Wednesday, January 12, 2011

hot or cold

Today I as I stood in line for coffee at the deli counter of the bodega down the street, I noticed a helpful handwritten sign announcing "No EBT currently".

There's just one problem: there was nothing at the deli counter that one could legitimately use EBT for. Ever. Even when their cash register was working. One of the food stamps rules is that you can't use them to buy "hot, prepared foods". Thus I could buy a jug of cold apple cider, but not a cup of it warm, and the same sandwich which I could not (legally) buy warm would be no problem cold and wrapped in plastic. Bodega owners skirt this regulation by ringing up warm sandwiches or other prepared foods as produce.

The sign brought up some sticky questions that I've been rolling around for the last couple weeks, since my most recent classist-comment-from-a-foodie encounter. A well-off self-confessed "food movement" member, upon hearing about my work, asked me if I saw a lot of people trying to defraud the food stamps system. The short answer (and the one I gave her) is that I see far more clients who aren't receiving the full amount they're entitled to (never mind enough to feed their families), than I do people trying to use the system.

But is there stretching of the truth? Yes. Are household arrangements reported so as to receive the most food stamps? Sometimes.

Does that bother me? I'll be honest - not really. Why? Because for every person I know will be less than completely truthful about their situation in the social services offices, there are several whose honest circumstances would get them hundreds of $$ a month who refuse to go because of how they've been treated or because of the stigma attached, even in parts of this working class community, to receiving government benefits. Because I've seen very few people with the means to actually, adequately cover their needs get excited enough about a few extra $$ for food to even attempt the whole ordeal. And because I'm much more bothered by the fraud perpetrated by some of the world's wealthiest individuals across the East River than a hundred dollars here or there for groceries.

Is this entirely consistent? No, maybe not.



  1. Hey Sarah,
    I have a story that's been on my mind lately that relates to your post.
    Some of my family members recently began the process of doing a "short sale" on their house thanks to a government program started during the recession aimed at preventing people from being foreclosed on. They had bought a condo with an adjustable-rate mortgage and then the housing market collapsed and they owed way more than the condo was worth. The rate was set to be adjusted next year, and they didn't know how much higher it'd be, which understandably made them nervous. However, they were in no danger at all of losing the condo. They make plenty of money to afford the mortgage payments, and even if it spiked quite a bit, they still wouldn't be at risk of losing it. But, in order to make the short sale work, they stopped making payments on the condo and hired a lawyer to help them negotiate with the bank. They even eventually found themselves having to write letters about their poor economic circumstances which went beyond misleading. Though the short sale hasn't been finalized, they're now renting a house twice as big as their condo.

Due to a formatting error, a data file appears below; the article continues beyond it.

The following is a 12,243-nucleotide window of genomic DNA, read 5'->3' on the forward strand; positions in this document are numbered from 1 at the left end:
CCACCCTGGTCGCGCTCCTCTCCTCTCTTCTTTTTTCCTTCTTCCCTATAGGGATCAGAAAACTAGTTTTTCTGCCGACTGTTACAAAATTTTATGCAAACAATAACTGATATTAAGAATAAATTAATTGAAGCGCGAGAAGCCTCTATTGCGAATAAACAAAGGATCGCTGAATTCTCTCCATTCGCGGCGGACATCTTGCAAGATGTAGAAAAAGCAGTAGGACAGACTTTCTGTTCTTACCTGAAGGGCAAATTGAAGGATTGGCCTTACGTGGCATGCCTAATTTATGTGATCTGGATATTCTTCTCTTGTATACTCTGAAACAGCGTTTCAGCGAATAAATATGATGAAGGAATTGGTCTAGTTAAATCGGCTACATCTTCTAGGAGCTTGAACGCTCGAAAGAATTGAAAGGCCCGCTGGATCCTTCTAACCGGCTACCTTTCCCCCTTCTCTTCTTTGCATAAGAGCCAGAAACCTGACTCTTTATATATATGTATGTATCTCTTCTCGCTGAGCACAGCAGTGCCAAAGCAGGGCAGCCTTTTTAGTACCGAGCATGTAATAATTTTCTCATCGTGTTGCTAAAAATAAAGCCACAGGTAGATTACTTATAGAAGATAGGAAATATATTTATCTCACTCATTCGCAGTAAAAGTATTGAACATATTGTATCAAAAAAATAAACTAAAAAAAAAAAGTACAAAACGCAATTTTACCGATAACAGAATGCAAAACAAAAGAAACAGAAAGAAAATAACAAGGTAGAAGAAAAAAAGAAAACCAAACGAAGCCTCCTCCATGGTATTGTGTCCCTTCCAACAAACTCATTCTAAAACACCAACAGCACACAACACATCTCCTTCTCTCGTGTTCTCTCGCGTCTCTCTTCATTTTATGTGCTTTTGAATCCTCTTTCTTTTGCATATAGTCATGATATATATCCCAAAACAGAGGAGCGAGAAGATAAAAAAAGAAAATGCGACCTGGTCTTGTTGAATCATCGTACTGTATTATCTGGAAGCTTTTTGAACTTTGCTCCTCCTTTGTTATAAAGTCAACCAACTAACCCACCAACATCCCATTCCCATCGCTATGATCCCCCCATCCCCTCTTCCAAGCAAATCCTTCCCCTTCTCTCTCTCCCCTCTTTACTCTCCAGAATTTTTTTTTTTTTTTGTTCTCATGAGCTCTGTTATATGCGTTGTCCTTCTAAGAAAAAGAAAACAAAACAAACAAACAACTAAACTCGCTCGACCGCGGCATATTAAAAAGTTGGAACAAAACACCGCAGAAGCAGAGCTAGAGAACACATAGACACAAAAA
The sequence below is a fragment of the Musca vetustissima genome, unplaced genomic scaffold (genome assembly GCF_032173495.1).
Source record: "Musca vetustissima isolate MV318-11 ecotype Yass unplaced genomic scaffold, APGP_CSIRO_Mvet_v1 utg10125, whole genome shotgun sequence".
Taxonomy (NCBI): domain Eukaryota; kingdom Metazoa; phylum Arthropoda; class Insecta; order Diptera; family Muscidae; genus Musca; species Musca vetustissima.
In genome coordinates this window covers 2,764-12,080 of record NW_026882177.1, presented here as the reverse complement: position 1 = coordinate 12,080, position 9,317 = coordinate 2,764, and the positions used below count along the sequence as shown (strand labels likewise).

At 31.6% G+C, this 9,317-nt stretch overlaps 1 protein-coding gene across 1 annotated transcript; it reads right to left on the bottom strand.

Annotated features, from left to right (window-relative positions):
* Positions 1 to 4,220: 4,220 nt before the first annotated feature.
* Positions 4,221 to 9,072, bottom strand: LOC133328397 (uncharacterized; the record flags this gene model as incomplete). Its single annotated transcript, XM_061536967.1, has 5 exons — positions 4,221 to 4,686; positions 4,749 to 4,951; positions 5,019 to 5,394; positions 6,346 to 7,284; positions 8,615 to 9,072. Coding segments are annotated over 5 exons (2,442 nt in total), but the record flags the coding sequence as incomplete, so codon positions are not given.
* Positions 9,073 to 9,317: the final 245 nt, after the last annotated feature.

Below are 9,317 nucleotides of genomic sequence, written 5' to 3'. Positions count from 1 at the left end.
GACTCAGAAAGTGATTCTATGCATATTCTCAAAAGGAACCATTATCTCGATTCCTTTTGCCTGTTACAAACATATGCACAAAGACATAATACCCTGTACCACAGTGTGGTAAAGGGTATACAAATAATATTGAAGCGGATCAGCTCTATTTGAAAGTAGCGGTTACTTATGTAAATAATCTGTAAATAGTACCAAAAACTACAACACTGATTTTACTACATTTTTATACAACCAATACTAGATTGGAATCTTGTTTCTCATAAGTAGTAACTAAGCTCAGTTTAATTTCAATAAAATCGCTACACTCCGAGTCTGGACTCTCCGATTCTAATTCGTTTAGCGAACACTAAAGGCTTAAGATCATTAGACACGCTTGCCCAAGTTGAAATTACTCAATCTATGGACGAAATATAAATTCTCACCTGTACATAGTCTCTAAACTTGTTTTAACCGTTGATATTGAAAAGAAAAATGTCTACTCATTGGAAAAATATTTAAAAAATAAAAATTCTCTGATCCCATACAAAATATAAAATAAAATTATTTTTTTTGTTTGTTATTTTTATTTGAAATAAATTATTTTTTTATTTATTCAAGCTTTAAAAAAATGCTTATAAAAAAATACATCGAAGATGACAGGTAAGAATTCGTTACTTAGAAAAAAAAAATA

This episode was very hard for me at first. It seemed so hypocritical in an upper-middle class family that casually blames immigrants or single moms whenever they stretch the truth for any government assistance. I had a long talk with my mom about it though, and got over judging them. And she was able to see that it's not so unreasonable when people stretch the truth for more grocery money. In fact, many of us would do the same thing. How can we know we wouldn't?

  2. Hey Sarah,
    One more thing. Hunger has other hidden costs to society that aren't normally accounted for and end up far outweighing the cost of food stamps.
    There's was a great piece in The Atlantic a few months ago by Raj Patel that cited some recent research that attempted to calculate the social costs of hunger. It turns out that SNAP is a bargain. So that definitely shapes how I feel about people stretching the truth to get more benefits. Here's the link if you're interested;